I'm only going to give you a small slice of information ... if you have young children, please research these vaccines and make your own informed decisions before immunizing your kids. The information is out there.
Know your rights; many states allow personal exemptions from vaccines for school-aged children. For the sake of your children, please don't blindly submit to vaccinations.
Vaccines Are Dirty
Before I wrote this article, I wasn't aware of the rigid quality control involved in vaccine manufacturing. I knew it had to be clean and sterile, but it's a complicated business, making sterile products that keep viruses and bacteria - the very thing sterilization is supposed to kill - alive.
In 2004, the Fluvirin (flu vaccine) was contaminated with serratia marcescens bacteria.1 Serratia marcescens is the pink stuff that forms around the bottom of your dirty tub; the bacteria releases that pinkish stuff as it feasts on your leftover soap and shampoo. No big deal in your shower, but deadly if injected into your body.
Fluvirin was (and still is) manufactured in a plant in Liverpool, England. Then it's shipped to the United States, where it is checked for quality by the FDA. Thankfully, the FDA caught the contaminated vaccines before they were released to the public. The facility, run by the Chiron Corporation, temporarily lost its flu production license, causing a shortage of flu vaccines through 2006. It even had trouble getting that license back, because of its inability to achieve and maintain the standards for vaccine production.
The serratia marcescens bacteria came from improperly sterilized eggs in the facility. The flu vaccine is grown in eggs, so dirty eggs are a big deal. But dirty eggs weren't the only problem at the facility; there were numerous other disturbing quality control issues at the plant, including:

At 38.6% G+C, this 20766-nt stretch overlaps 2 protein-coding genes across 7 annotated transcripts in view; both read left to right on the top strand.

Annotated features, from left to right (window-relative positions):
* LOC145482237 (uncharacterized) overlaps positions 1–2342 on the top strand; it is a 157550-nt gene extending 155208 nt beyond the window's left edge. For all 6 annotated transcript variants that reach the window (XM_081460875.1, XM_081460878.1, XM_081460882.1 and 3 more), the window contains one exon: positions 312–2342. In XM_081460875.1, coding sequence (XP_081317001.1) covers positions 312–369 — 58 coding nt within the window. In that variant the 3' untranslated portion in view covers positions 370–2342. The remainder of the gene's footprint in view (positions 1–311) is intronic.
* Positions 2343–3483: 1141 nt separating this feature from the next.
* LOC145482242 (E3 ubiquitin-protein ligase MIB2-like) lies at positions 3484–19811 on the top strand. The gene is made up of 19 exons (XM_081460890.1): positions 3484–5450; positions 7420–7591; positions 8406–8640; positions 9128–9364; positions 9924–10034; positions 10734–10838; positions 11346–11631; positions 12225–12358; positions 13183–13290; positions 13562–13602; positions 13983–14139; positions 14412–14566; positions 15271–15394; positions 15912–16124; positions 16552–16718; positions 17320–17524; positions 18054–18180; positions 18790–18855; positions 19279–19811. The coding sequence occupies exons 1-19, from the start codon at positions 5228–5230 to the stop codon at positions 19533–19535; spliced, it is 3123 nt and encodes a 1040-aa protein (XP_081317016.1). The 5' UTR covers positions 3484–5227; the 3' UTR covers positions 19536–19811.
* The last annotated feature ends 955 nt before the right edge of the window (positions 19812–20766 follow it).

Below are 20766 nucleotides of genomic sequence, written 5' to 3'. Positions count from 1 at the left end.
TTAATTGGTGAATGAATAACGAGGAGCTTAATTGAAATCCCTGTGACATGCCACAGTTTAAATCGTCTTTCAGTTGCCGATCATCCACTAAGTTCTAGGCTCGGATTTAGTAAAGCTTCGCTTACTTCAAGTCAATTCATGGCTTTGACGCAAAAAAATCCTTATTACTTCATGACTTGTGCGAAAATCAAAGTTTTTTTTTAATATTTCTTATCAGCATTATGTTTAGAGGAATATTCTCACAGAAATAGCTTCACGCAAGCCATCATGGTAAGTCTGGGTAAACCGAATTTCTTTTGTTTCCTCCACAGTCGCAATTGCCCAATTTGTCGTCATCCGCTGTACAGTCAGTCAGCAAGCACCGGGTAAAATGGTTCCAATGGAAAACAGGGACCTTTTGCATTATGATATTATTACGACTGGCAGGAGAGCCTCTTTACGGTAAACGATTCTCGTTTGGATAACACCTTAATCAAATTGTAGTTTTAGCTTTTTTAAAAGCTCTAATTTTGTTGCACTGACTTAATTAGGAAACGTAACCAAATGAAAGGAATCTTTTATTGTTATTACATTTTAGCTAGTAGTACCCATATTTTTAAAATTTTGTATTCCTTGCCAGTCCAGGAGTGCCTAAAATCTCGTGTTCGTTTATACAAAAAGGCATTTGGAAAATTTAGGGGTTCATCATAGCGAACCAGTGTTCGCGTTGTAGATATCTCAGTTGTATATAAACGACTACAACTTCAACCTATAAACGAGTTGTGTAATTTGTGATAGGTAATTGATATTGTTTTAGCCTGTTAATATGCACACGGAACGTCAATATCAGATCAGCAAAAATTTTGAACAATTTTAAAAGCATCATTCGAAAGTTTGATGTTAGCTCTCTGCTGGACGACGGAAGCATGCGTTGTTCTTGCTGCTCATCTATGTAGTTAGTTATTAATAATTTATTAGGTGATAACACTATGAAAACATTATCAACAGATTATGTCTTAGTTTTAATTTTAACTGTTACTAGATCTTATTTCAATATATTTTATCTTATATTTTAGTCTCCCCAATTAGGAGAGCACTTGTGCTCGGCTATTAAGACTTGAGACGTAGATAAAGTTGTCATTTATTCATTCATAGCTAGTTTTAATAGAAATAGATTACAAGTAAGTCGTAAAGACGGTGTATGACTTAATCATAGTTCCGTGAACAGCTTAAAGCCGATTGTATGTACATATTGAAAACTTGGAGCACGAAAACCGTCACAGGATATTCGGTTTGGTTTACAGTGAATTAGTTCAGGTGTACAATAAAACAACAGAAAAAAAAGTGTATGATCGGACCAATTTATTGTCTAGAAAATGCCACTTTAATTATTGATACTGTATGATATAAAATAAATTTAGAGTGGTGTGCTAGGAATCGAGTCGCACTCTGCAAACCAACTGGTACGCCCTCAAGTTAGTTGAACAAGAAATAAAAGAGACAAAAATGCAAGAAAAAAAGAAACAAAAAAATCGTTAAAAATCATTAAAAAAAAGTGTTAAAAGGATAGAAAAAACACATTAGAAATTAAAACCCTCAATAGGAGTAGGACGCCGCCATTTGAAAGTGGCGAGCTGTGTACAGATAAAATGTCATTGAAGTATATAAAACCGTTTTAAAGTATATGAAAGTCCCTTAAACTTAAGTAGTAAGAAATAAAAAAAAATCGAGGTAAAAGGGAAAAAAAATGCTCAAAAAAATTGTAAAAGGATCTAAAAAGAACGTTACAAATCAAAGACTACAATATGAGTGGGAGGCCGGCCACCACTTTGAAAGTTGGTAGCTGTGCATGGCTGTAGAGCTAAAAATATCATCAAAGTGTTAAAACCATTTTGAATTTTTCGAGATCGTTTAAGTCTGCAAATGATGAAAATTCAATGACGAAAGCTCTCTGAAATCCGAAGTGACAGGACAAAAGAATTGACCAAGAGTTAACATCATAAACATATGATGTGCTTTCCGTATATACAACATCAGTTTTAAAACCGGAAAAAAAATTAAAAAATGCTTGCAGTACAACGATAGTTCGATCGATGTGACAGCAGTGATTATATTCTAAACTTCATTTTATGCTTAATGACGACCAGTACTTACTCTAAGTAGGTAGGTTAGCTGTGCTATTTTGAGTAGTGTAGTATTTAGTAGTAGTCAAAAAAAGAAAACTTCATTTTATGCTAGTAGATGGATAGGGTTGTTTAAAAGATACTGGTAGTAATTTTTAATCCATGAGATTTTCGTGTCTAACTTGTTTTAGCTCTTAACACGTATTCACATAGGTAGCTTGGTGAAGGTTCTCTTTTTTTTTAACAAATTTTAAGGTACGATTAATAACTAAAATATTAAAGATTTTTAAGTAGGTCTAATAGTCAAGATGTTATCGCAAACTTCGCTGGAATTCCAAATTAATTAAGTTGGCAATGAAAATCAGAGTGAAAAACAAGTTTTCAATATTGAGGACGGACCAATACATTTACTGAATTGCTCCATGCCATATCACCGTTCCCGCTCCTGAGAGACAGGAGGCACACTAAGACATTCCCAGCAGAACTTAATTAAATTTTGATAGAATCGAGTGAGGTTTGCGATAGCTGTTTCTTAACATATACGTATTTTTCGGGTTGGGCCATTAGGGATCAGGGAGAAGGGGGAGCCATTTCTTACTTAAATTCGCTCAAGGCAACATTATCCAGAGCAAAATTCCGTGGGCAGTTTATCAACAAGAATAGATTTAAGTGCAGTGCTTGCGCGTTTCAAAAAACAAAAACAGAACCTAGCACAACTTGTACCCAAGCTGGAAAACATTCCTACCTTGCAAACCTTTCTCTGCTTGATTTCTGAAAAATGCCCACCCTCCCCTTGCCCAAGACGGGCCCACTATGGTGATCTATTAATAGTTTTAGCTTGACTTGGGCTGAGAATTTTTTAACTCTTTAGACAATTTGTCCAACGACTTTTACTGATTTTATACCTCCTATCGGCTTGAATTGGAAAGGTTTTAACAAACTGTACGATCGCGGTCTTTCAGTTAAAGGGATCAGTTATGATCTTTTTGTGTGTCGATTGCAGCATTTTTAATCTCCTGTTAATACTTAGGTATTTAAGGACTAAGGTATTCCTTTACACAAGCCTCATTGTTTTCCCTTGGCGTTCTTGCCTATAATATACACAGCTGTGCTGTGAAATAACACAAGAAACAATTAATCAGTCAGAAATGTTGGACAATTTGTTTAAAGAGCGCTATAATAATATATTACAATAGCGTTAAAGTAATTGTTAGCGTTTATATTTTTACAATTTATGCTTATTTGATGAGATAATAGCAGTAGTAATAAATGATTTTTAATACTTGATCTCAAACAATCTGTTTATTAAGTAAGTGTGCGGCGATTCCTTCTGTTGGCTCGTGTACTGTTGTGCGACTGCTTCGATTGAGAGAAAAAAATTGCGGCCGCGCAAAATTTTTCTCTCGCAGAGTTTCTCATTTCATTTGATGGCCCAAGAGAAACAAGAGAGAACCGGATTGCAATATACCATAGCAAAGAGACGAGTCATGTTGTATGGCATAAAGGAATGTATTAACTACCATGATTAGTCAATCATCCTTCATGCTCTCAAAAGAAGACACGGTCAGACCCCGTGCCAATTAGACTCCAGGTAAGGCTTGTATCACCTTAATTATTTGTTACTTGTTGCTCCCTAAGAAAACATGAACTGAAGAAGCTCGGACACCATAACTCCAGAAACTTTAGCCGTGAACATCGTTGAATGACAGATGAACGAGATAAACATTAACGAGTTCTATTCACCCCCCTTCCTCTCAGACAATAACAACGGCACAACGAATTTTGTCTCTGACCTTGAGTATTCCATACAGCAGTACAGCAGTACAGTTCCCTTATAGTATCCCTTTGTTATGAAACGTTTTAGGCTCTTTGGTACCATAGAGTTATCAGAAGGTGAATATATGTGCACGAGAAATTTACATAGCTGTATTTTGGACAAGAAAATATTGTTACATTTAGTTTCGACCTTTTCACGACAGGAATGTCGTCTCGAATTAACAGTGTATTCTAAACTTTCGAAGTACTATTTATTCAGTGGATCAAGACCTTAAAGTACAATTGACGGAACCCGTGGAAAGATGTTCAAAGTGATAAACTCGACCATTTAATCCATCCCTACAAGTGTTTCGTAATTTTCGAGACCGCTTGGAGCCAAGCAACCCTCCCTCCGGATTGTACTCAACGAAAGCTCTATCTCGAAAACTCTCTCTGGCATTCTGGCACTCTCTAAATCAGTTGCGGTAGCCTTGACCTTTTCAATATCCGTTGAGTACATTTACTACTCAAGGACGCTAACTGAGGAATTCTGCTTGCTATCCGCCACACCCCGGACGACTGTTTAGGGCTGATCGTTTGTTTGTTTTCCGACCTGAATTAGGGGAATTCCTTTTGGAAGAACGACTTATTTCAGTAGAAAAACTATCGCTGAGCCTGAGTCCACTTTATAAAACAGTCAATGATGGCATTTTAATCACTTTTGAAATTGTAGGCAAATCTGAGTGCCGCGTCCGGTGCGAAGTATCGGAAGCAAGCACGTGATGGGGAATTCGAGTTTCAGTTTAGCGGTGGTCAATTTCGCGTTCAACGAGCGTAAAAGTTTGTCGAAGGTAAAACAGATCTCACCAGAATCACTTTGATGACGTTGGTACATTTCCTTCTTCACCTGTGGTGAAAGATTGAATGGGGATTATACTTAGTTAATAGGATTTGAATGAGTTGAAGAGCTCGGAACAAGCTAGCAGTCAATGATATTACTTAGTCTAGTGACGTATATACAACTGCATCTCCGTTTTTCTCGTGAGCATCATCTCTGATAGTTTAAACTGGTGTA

- quality control workers wearing eye makeup
- vaccines stored longer than the allowable time
- incomplete or unfinished water reports from (supposedly) sterile environments, and, most disturbingly
- failure to investigate major deviations in bacteria levels in their vaccines.
Again, it's lucky the FDA caught this contaminated shipment and halted distribution to consumers. Had it escaped detection, it could have sickened or killed tens of thousands of children.
Chiron Corporation, despite its many issues, was soon sold to Novartis, which continues to manufacture Fluvirin. This vaccine is available to children as young as 4; hopefully the FDA diligently protects our children from the laziness and incompetence of the workers in the newly named Chiron plant.
Vaccines Aren't For Everybody
There have been a lot of dead/dying kids in my Facebook newsfeed lately, their photos captioned with blatant fear porn.
"If only my child/the neighbor's child/my grandmother/some random guy at the grocery story had been vaccinated against [insert disease du jour here], the child in the above photo [not necessarily my child] would be alive today!" Cue picture of an unconscious toddler lying in a hospital bed with a jillion tubes and wires snaked around him/her.
Okay ... everybody just calm down.
Contrary to Facebook wisdom, vaccines are not safe for or available to everyone. There are a lot of people who can't be vaccinated due to health issues, or because they're allergic to something in the vaccine, like eggs. Most of the kids in those Facebook posts were too young to be vaccinated against the disease that put them in the hospital, and no amount of activism is going to change that.